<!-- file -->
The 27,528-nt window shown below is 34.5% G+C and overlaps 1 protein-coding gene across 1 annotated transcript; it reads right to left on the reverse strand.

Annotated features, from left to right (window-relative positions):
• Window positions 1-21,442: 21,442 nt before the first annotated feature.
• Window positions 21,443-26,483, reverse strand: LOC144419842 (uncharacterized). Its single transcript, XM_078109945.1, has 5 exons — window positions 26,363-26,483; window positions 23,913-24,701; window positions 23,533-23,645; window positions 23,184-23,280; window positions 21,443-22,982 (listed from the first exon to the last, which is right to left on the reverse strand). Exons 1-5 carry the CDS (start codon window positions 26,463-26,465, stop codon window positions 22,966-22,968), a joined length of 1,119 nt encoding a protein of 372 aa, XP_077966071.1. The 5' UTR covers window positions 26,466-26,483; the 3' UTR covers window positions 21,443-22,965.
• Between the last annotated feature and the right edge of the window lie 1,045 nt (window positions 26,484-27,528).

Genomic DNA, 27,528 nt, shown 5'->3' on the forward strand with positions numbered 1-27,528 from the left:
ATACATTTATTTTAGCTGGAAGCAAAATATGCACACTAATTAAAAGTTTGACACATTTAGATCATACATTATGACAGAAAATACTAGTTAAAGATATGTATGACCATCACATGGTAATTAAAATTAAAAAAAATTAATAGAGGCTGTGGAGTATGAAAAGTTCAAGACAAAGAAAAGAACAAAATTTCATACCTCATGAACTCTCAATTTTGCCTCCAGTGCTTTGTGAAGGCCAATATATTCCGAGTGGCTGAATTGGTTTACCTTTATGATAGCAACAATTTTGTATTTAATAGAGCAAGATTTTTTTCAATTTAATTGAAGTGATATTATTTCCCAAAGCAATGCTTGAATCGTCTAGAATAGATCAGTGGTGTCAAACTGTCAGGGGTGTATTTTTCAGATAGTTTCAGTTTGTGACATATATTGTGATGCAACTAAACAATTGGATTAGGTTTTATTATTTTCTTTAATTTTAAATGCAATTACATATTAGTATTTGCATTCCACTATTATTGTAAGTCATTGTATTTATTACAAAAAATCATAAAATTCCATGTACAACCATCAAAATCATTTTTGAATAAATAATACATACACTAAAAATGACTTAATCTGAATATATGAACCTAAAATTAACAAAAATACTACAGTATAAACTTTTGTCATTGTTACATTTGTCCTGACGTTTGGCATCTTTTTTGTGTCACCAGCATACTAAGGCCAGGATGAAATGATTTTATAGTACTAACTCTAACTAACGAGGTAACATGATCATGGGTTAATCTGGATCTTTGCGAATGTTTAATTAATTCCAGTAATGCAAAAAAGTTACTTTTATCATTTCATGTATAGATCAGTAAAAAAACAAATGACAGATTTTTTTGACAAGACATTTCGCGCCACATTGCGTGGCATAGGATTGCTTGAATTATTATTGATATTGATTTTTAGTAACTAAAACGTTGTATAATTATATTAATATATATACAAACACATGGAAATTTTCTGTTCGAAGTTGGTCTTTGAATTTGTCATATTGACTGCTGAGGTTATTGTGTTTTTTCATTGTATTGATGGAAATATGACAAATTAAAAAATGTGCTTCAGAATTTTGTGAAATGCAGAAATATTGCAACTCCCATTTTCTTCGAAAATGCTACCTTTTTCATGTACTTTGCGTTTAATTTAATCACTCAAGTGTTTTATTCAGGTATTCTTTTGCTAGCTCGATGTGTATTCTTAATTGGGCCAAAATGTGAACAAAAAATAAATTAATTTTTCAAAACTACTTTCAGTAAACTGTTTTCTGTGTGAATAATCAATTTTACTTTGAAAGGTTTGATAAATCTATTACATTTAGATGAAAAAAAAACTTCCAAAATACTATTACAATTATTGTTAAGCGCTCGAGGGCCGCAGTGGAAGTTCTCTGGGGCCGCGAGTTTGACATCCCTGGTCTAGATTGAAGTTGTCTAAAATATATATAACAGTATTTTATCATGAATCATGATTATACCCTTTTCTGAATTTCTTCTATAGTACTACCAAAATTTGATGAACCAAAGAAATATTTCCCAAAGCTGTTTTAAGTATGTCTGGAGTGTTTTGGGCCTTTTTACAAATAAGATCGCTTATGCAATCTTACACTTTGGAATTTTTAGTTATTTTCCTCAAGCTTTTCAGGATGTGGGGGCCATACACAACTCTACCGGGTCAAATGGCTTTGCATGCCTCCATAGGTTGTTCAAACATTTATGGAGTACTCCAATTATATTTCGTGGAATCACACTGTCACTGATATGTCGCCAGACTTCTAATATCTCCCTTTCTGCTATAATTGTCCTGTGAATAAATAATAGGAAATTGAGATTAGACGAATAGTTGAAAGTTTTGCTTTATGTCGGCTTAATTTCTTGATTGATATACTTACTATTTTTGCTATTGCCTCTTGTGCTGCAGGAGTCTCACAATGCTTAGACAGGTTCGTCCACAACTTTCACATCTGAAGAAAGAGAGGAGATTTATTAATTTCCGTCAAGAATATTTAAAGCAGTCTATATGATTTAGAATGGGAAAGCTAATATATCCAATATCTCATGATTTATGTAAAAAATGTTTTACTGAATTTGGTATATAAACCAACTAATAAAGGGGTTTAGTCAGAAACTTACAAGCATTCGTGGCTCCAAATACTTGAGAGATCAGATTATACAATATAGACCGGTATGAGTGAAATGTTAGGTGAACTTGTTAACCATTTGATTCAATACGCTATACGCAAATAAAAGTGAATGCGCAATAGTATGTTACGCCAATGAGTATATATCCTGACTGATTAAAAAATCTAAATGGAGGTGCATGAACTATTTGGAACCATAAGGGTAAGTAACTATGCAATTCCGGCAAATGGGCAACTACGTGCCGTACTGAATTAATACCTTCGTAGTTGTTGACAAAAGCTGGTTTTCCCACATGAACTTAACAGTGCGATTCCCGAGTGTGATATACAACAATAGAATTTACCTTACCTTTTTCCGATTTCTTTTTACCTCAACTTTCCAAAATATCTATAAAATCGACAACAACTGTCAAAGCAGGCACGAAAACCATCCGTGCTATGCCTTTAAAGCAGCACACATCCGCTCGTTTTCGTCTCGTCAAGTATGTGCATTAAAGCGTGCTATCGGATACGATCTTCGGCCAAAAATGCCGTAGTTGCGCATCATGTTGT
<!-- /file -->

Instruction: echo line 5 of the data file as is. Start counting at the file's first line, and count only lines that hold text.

• Between the last annotated feature and the right edge of the window lie 1,045 nt (window positions 26,484-27,528).